return (String)imageMeta.get("url");

    public void fetchData(String token, Runnable callback) {
        this.callback = callback;
        addRequestHeader("Authorization", "Bearer " + token);

    protected void handleErrorResponseCode(int code, String message) {
        //access token not valid anymore
        if(code >= 400 && code <= 410){
            doLogin(GoogleConnect.getInstance(), this, true);
        super.handleErrorResponseCode(code, message);

    protected void readResponse(InputStream input) throws IOException {
        JSONParser parser = new JSONParser();
        parsedData = parser.parseJSON(new InputStreamReader(input, "UTF-8"));

    protected void postResponse() {;

Generally there isn’t all that much to the class. fetchData uses a connection request to connect to a URL in the
Google+ API that returns details about the user when the token is set. These details are returned as a JSON string
that we then parse and set to the right variables.

The JSONParser class returns the JSON data as a tree of lists & maps that we can traverse thru to extract the data we need.

One value that might not be clear to the casual observer is the token, this is a string that contains a “key” to the users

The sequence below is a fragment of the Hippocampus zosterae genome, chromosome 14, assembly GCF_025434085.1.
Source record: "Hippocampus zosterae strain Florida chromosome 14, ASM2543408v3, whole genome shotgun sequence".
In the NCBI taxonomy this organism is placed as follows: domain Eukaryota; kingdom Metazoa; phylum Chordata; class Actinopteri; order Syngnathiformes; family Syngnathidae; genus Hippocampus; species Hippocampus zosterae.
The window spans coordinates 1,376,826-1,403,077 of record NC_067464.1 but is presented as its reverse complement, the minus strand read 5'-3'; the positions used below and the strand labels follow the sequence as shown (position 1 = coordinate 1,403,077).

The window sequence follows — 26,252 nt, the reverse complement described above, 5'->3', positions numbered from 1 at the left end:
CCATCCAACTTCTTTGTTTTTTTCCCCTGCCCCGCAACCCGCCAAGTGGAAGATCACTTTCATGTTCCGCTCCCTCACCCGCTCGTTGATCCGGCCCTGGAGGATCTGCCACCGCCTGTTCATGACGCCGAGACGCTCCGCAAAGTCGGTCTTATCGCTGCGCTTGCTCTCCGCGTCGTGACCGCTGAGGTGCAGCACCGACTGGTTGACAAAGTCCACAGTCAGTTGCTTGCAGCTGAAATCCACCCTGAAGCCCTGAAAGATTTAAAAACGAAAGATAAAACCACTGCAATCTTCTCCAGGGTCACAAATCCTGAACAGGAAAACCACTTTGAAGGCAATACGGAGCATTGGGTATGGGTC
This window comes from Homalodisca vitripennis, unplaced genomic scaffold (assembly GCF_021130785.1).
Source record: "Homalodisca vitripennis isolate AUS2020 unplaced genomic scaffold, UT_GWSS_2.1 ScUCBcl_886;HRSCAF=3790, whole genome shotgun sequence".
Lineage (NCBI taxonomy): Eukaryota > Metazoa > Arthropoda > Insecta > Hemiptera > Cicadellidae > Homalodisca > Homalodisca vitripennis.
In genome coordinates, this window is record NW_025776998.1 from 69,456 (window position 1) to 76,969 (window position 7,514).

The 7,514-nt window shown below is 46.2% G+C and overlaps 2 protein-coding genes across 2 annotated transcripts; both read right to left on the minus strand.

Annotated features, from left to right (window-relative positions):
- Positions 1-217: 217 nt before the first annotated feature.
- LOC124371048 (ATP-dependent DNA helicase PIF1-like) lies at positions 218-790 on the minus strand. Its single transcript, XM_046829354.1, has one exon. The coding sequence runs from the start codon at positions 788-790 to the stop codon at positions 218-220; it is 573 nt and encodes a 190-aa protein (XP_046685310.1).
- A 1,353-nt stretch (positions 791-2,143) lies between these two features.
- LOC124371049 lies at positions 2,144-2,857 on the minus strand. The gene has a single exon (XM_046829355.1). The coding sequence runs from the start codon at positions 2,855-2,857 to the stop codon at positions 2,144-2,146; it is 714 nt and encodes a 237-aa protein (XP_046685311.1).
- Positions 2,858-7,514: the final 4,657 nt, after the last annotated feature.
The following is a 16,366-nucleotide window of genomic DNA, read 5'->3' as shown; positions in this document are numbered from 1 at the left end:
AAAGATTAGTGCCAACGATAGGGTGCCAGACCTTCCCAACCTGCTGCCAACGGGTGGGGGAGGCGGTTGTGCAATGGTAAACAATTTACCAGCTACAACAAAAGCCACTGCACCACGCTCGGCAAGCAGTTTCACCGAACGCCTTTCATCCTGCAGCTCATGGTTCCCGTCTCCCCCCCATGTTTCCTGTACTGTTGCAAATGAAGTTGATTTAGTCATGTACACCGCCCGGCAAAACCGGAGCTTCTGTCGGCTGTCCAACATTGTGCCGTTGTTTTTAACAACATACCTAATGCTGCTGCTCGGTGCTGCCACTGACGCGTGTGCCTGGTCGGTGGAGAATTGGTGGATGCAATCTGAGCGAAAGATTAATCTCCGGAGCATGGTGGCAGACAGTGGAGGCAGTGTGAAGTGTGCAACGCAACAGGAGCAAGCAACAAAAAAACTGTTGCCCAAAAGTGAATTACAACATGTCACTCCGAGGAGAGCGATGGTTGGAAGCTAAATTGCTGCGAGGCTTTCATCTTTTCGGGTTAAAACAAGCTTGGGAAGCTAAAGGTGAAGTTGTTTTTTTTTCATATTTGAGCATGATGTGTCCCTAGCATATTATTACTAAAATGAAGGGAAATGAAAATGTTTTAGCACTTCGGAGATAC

account. Facebook/Google etc. keep the passwords for their users hashed in their database (effectively meaning
even they don’t know the passwords), so to prove that we got permission from the user to access their data we
get a unique token that looks like a long string of gibberish and we can use that when accessing their respective API’s
thus validating ourselves. This is a very common practice…​ However, tokens expire occasionally and thus you might
need to “refresh” your token by logging in again as demonstrated in the next block of code.

Now we can go to the actual login process which is generic for both Google & Facebook login thanks to the class above